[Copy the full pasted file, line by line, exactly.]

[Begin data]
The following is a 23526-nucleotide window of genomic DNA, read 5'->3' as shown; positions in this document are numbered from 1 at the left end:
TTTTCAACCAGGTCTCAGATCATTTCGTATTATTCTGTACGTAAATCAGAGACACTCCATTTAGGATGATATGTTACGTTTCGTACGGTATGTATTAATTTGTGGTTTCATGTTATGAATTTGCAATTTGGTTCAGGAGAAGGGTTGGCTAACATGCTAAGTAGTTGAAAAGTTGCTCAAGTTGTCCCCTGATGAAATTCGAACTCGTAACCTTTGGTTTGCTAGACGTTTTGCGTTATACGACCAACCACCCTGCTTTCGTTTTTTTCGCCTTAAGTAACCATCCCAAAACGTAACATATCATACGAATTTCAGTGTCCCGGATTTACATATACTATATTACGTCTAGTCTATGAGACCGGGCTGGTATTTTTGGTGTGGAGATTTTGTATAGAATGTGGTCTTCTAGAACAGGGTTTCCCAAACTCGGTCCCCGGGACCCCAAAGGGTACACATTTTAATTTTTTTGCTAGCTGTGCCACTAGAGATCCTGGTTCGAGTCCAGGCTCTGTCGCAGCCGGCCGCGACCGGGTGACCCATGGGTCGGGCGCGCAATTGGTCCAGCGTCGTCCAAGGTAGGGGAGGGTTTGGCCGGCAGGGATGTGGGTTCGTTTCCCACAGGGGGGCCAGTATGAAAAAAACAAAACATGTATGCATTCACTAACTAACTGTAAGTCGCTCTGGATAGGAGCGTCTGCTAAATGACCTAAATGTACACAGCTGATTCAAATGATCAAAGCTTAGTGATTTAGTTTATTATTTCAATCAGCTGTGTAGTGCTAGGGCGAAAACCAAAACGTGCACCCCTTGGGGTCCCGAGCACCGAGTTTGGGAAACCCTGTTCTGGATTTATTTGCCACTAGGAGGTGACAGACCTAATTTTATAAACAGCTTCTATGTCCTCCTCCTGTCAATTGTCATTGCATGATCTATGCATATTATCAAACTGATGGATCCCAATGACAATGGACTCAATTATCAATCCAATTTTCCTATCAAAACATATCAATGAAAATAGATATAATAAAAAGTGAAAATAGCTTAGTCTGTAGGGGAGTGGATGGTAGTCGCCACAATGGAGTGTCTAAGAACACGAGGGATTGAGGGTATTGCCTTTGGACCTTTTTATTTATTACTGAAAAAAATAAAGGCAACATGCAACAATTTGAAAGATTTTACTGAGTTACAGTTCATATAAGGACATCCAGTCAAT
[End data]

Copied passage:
The following is a 23526-nucleotide window of genomic DNA, read 5'->3' as shown; positions in this document are numbered from 1 at the left end:
TTTTCAACCAGGTCTCAGATCATTTCGTATTATTCTGTACGTAAATCAGAGACACTCCATTTAGGATGATATGTTACGTTTCGTACGGTATGTATTAATTTGTGGTTTCATGTTATGAATTTGCAATTTGGTTCAGGAGAAGGGTTGGCTAACATGCTAAGTAGTTGAAAAGTTGCTCAAGTTGTCCCCTGATGAAATTCGAACTCGTAACCTTTGGTTTGCTAGACGTTTTGCGTTATACGACCAACCACCCTGCTTTCGTTTTTTTCGCCTTAAGTAACCATCCCAAAACGTAACATATCATACGAATTTCAGTGTCCCGGATTTACATATACTATATTACGTCTAGTCTATGAGACCGGGCTGGTATTTTTGGTGTGGAGATTTTGTATAGAATGTGGTCTTCTAGAACAGGGTTTCCCAAACTCGGTCCCCGGGACCCCAAAGGGTACACATTTTAATTTTTTTGCTAGCTGTGCCACTAGAGATCCTGGTTCGAGTCCAGGCTCTGTCGCAGCCGGCCGCGACCGGGTGACCCATGGGTCGGGCGCGCAATTGGTCCAGCGTCGTCCAAGGTAGGGGAGGGTTTGGCCGGCAGGGATGTGGGTTCGTTTCCCACAGGGGGGCCAGTATGAAAAAAACAAAACATGTATGCATTCACTAACTAACTGTAAGTCGCTCTGGATAGGAGCGTCTGCTAAATGACCTAAATGTACACAGCTGATTCAAATGATCAAAGCTTAGTGATTTAGTTTATTATTTCAATCAGCTGTGTAGTGCTAGGGCGAAAACCAAAACGTGCACCCCTTGGGGTCCCGAGCACCGAGTTTGGGAAACCCTGTTCTGGATTTATTTGCCACTAGGAGGTGACAGACCTAATTTTATAAACAGCTTCTATGTCCTCCTCCTGTCAATTGTCATTGCATGATCTATGCATATTATCAAACTGATGGATCCCAATGACAATGGACTCAATTATCAATCCAATTTTCCTATCAAAACATATCAATGAAAATAGATATAATAAAAAGTGAAAATAGCTTAGTCTGTAGGGGAGTGGATGGTAGTCGCCACAATGGAGTGTCTAAGAACACGAGGGATTGAGGGTATTGCCTTTGGACCTTTTTATTTATTACTGAAAAAAATAAAGGCAACATGCAACAATTTGAAAGATTTTACTGAGTTACAGTTCATATAAGGACATCCAGTCAAT